Read PDF The Sky over L.A. is Yellow/Grey (The Mythology of the Modern World)

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Emerson as one commonly used to secure a prosperous year:. O Ku, O Li! Soften your land that it may bring forth. Bring forth where?

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Bring forth in the sea [naming the fishing ground], squid, ulua fish. Encourage your land to bring forth. Bring forth, on land, potatoes, taro, gourds, coconuts, bananas, calabashes. Bring forth what? Bring forth men, women, children, pigs, fowl, food, land. Bring forth chiefs, commoners, pleasant living; bring about good will, ward off ill will. Here again, in the antithesis between sea and land, is another illustration like that between male and female of the practical nature of prayer, which sought to omit no fraction of the field covered lest some virtue be lost.

The habit of antithesis thus became a stylistic element in all Hawaiian poetic thought. Imagination played with such mythical conceptions of earth and heaven as Papa and Wakea Awakea, literally midday. Night po was the period of the gods, day ao was that of mankind. Direction was indicated as toward the mountain or the sea, movement as away from or toward the speaker, upward or downward in relation to him; and an innumerable set of trivial pairings like large and small, heavy and soft, gave to the characteristically balanced structure of chant an antithetical turn.

The contrast between upland and lowland, products of the forest and products of the sea, and the economic needs dependent upon each, shows itself as a strong emotional factor in all Hawaiian composition. It was recognized economically in the distribution of land, each family receiving a strip at the shore and a patch in the uplands. It was recognized in the division of the calendar into days, months, and seasons, when those at the shore watched for indications of the ripening season in the uplands and those living inland marked the time for fishing and surfing at the shore. It modified the habits of whole families of colonizers, some of whom made their settled homes in the uplands and in the forested mountain gorges.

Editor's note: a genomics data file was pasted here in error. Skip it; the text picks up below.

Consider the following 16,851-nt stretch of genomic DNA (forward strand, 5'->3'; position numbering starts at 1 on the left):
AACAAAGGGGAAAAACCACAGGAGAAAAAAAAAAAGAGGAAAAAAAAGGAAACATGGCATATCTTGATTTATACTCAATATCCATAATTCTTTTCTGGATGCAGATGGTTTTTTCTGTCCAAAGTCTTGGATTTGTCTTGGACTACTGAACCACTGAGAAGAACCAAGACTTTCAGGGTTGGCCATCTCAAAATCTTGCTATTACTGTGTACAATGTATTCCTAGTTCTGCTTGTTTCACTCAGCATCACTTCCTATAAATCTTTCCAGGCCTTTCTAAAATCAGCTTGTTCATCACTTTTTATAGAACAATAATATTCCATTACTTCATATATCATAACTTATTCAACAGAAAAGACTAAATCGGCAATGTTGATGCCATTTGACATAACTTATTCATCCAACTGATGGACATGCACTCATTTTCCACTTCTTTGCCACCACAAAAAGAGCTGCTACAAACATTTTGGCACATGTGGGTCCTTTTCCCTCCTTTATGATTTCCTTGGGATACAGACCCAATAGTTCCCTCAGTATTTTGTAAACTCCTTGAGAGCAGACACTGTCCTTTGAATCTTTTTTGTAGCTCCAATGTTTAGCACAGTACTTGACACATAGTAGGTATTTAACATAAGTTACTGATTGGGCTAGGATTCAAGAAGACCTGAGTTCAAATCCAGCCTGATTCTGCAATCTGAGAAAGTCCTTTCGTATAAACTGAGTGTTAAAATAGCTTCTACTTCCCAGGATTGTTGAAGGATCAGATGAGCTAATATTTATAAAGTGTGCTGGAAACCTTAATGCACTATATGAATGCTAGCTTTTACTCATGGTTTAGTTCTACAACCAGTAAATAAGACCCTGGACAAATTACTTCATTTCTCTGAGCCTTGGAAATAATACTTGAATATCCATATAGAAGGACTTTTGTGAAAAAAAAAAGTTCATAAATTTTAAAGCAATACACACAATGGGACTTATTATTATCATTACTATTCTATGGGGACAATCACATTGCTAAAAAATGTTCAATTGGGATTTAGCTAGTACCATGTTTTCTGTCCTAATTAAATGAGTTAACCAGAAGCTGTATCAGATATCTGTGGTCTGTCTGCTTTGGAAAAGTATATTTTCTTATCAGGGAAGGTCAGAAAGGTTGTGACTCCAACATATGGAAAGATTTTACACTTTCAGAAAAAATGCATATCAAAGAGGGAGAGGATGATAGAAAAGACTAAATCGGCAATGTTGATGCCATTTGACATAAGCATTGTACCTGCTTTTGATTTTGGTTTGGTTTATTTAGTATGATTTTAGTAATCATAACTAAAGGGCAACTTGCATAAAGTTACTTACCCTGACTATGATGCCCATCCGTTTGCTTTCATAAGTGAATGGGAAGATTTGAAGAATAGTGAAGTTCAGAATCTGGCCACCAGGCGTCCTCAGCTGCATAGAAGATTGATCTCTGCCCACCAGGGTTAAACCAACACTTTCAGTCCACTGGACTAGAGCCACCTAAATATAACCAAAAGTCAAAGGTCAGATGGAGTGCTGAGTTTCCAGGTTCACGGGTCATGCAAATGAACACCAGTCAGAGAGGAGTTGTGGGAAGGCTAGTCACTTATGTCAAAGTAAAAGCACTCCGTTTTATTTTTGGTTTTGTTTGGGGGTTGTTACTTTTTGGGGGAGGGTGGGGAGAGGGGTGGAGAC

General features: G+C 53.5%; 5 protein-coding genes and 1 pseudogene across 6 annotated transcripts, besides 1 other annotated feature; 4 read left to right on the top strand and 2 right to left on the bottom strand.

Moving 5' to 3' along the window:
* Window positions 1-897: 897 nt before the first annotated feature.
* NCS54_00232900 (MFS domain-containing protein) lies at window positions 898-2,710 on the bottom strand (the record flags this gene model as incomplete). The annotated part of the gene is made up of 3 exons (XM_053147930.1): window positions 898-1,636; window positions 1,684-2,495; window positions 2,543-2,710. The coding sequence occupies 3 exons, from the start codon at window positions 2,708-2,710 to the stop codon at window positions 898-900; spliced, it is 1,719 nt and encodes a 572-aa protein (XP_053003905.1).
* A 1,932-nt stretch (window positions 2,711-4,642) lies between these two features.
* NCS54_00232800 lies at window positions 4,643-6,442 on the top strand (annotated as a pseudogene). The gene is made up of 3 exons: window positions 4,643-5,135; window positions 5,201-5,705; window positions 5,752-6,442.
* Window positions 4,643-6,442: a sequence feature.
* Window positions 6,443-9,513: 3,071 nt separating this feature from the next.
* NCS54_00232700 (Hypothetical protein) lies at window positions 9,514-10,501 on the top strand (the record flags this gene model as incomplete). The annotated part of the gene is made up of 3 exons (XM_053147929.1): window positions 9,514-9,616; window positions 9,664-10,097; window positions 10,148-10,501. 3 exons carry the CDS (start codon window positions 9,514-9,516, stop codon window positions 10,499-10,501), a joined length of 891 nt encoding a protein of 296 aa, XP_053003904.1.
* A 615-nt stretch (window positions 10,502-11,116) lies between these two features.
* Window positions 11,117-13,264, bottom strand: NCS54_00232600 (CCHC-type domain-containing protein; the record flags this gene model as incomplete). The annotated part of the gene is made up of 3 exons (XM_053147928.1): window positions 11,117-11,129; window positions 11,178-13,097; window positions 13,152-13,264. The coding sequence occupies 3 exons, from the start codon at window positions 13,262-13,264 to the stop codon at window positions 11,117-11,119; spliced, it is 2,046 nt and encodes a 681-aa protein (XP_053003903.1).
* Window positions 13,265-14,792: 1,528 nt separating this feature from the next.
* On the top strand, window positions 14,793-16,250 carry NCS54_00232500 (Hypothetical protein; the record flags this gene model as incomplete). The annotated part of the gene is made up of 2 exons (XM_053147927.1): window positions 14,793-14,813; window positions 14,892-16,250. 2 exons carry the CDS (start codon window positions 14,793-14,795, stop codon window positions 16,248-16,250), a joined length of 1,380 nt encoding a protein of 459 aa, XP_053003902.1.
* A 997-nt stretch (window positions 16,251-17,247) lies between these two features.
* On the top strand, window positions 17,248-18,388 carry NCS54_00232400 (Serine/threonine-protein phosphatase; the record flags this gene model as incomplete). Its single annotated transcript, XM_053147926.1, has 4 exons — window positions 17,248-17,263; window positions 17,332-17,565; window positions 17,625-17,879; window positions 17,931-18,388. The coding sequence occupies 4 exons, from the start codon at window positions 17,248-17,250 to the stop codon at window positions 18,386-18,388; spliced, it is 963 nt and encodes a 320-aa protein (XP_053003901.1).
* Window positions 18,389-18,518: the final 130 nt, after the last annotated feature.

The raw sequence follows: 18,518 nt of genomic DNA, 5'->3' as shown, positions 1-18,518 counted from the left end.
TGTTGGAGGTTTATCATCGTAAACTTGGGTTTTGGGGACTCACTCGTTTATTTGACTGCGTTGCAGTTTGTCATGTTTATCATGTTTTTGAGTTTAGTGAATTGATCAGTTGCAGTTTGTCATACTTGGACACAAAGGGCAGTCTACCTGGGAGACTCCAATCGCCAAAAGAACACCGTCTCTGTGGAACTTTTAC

It determined the worship of functional gods of forest or sea, upon whom depended success in some special craft. A great number of these early gods of the sea and the forest are given Ku names and are hence to be regarded as subordinate gods under whose name special families worshiped the god Ku, who is to be thought of as presiding over them all.

The Sky over L.A. is Yellow/Grey (The Mythology of the Modern World)

As god of the forest and of rain Ku may be invoked as:. HHS Papers 2: 17— Ku-holoholo-pali Ku sliding down steeps. Ku-pepeiao-loa and -poko Big- and small-eared Ku. Ku-ka-ohia-laka Ku of the ohia-lehua tree. These are only a few of the Ku gods who play a part in Hawaiian mythology. The Ku gods of the forest were worshiped not by the chiefs but by those whose professions took them into the forest or who went there to gather wild food in time of scarcity.

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Kumauna and Ku-ka-ohia-laka were locally worshiped as rain gods. Some equate Ku-pulupulu with the male Laka, called ancestor of the Menehune people, and hence with Ku-ka-ohia-laka, god of the hula dance. Ku-ka-ohia-laka is worshiped by canoe builders in the body of the ohia lehua, the principal hardwood tree of the upland forest. His image in the form of a feather god is also worshiped in the heiau with Ku-nui-akea, Lono, Kane, and Kanaloa. That is why the altar in the dance hall is not complete without a branch of red lehua blossoms.

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Emerson, Pele , —; Westervelt, Honolulu , 97—; For. Malo, — note 5. It bears only two blossoms at a time. If a branch is broken blood will flow. The story of its origin is as follows:. When the sister brings vegetable food from her garden to her brother at the sea, her stingy sister-in-law pretends that they have no fish and gives her nothing but seaweed to take home as a relish.

In despair at this treatment, Kaua transforms her husband and children into rats and herself into a spring of water. Her spirit comes to her brother and tells him of her fate. He visits the uplands, recognizes the spot as she has directed in the dream, and, plunging into the spring, is himself transformed into the lehua tree which we see today. Hina-ulu-ohia Hina the growing ohia tree is the female goddess of the ohia-lehua forest.